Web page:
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1 Feminist Criminology 3 (2006)

handle is hein.journals/femcrim1 and id is 1 raw text is: 

                                                                    Feinikt Criminology
                                                                      Vole 11 Number 1
                                                                        S nary 2006 3-5
                                                                    2006 Sage Publications
                                                                 Il0I 17115 0 5105282898
                                                                      hulp 1 ,_opub.com
Editorial                                                                    stedat
                                                                   http oni e.sagepub.com

T   he launching of a new journal raises the question of why this particular journal
     might be needed. This is certainly the case for Feminist Criminology, the official
journal of the Division on Women and Crime of the American Society of Criminology.
With  a plethora of criminology journals, why indeed do we need one more? And
equally important, just exactly what is feminist criminology? To answer these ques-
tions, a review of the history of feminist scholarship in criminology as well as of the
Division on Women   and Crime is needed.
   The second question, what is feminist criminology, should perhaps be addressed
first to more fully explain why this journal is needed. Realistically, it would be more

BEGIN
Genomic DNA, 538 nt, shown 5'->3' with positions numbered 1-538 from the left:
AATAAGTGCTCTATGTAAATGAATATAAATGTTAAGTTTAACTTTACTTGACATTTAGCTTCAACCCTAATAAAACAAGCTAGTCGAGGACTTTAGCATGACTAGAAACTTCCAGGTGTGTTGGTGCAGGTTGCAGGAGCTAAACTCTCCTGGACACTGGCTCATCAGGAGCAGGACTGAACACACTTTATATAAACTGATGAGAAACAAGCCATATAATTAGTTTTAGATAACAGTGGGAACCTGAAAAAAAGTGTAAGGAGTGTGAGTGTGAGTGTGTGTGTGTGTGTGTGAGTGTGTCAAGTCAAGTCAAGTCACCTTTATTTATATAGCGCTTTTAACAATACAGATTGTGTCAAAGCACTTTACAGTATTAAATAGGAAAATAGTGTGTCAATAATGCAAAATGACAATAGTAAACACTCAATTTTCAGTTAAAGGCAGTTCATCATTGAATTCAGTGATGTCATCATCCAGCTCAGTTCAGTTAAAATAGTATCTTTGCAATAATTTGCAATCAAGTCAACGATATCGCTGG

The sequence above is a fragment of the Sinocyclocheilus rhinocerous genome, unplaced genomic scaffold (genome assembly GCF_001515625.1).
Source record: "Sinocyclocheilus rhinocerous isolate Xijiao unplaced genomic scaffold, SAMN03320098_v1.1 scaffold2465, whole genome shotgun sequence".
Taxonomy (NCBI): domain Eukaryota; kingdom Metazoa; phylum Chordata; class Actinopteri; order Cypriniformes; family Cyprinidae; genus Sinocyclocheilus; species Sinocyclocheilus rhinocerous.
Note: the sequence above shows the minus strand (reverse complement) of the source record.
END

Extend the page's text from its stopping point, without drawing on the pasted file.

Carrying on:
appropriate to refer to feminist criminologies, as there is no single theoretical perspec-
tive and no one methodology that dominate the field. Instead, feminist criminology is
the label applied to criminological research and theory that places women at the
center of the analyses.
   Prior to the late 1960s, most criminological theory was based on research focusing
on the behaviors and experiences of males. Thus, the study of crime became equated
with the study of male criminality. One has only to look at Hirschi's (1969) influential
Causes of Delinquency to confirm this. The logic used implies that the study of male
crime is sufficient to explain all crime. However, feminist criminologists began to
challenge this androcentric dominance of criminology, arguing that to have a full
understanding of the causes and consequences of crime, one must incorporate not only
the male perspective but that of females as well. Otherwise, the picture is incomplete.
Unfortunately, the majority of criminological research in the top-tier journals still
either ignores women or treats gender as a control variable (Sharp & Hefley, 2004).
   My  first inkling of this problem occurred in graduate school when I was introduced
to Sampson  and Laub's (1993) life-course explanation of control theory. As I read
about the ways in which salient work and valued marital relationships could act as
control mechanisms, I asked the question, But is the same really true for women? Or
would  children be more salient and, thus, more likely to cause women to desist from
criminal activity? Because the criminologists in my program were mainstream in their
approach, I had not yet been introduced to feminist criminology. However, the idea of
this journal was born at that time.
   Theoretical explanation of female criminality is just one area that feminist crimi-
nologists have examined. Conviction, sentencing, and the effects of sentencing are
gendered  as well and as thus, are fodder for feminist criminology. Like theoretical
explanations of criminality, the study of responses to male crime cannot simply be
extended to females. Not only do different factors contribute to engaging in crime but


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